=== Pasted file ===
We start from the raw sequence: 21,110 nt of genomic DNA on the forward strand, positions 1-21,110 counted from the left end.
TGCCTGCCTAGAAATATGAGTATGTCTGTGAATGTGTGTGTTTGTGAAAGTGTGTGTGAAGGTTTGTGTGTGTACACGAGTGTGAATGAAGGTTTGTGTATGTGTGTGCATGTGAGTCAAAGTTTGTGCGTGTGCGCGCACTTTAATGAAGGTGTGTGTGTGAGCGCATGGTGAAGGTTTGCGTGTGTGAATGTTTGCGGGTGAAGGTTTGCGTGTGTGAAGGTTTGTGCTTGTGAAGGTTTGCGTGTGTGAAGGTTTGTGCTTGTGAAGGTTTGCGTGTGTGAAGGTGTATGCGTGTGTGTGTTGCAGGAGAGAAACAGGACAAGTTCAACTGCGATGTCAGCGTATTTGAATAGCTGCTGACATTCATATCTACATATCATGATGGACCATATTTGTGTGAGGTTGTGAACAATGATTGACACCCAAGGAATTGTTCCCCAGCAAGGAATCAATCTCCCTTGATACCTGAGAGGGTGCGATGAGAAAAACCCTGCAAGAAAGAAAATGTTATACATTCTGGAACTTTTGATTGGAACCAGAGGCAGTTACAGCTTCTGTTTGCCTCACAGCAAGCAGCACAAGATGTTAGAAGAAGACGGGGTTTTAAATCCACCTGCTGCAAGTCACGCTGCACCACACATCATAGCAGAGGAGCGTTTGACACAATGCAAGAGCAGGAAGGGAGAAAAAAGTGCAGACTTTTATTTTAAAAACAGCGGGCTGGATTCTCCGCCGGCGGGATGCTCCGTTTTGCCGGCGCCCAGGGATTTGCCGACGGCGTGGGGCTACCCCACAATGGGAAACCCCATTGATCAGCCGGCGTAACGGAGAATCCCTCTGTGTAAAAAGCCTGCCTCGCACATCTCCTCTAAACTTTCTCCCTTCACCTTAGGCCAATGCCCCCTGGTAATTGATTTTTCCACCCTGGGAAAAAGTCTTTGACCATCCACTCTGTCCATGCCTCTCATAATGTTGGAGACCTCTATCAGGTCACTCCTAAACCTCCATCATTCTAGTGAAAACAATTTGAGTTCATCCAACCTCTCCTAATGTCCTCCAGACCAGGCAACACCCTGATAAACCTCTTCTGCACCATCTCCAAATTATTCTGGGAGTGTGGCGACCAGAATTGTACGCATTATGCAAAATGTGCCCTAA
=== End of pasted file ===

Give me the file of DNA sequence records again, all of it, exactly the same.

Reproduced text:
We start from the raw sequence: 21,110 nt of genomic DNA on the forward strand, positions 1-21,110 counted from the left end.
TGCCTGCCTAGAAATATGAGTATGTCTGTGAATGTGTGTGTTTGTGAAAGTGTGTGTGAAGGTTTGTGTGTGTACACGAGTGTGAATGAAGGTTTGTGTATGTGTGTGCATGTGAGTCAAAGTTTGTGCGTGTGCGCGCACTTTAATGAAGGTGTGTGTGTGAGCGCATGGTGAAGGTTTGCGTGTGTGAATGTTTGCGGGTGAAGGTTTGCGTGTGTGAAGGTTTGTGCTTGTGAAGGTTTGCGTGTGTGAAGGTTTGTGCTTGTGAAGGTTTGCGTGTGTGAAGGTGTATGCGTGTGTGTGTTGCAGGAGAGAAACAGGACAAGTTCAACTGCGATGTCAGCGTATTTGAATAGCTGCTGACATTCATATCTACATATCATGATGGACCATATTTGTGTGAGGTTGTGAACAATGATTGACACCCAAGGAATTGTTCCCCAGCAAGGAATCAATCTCCCTTGATACCTGAGAGGGTGCGATGAGAAAAACCCTGCAAGAAAGAAAATGTTATACATTCTGGAACTTTTGATTGGAACCAGAGGCAGTTACAGCTTCTGTTTGCCTCACAGCAAGCAGCACAAGATGTTAGAAGAAGACGGGGTTTTAAATCCACCTGCTGCAAGTCACGCTGCACCACACATCATAGCAGAGGAGCGTTTGACACAATGCAAGAGCAGGAAGGGAGAAAAAAGTGCAGACTTTTATTTTAAAAACAGCGGGCTGGATTCTCCGCCGGCGGGATGCTCCGTTTTGCCGGCGCCCAGGGATTTGCCGACGGCGTGGGGCTACCCCACAATGGGAAACCCCATTGATCAGCCGGCGTAACGGAGAATCCCTCTGTGTAAAAAGCCTGCCTCGCACATCTCCTCTAAACTTTCTCCCTTCACCTTAGGCCAATGCCCCCTGGTAATTGATTTTTCCACCCTGGGAAAAAGTCTTTGACCATCCACTCTGTCCATGCCTCTCATAATGTTGGAGACCTCTATCAGGTCACTCCTAAACCTCCATCATTCTAGTGAAAACAATTTGAGTTCATCCAACCTCTCCTAATGTCCTCCAGACCAGGCAACACCCTGATAAACCTCTTCTGCACCATCTCCAAATTATTCTGGGAGTGTGGCGACCAGAATTGTACGCATTATGCAAAATGTGCCCTAA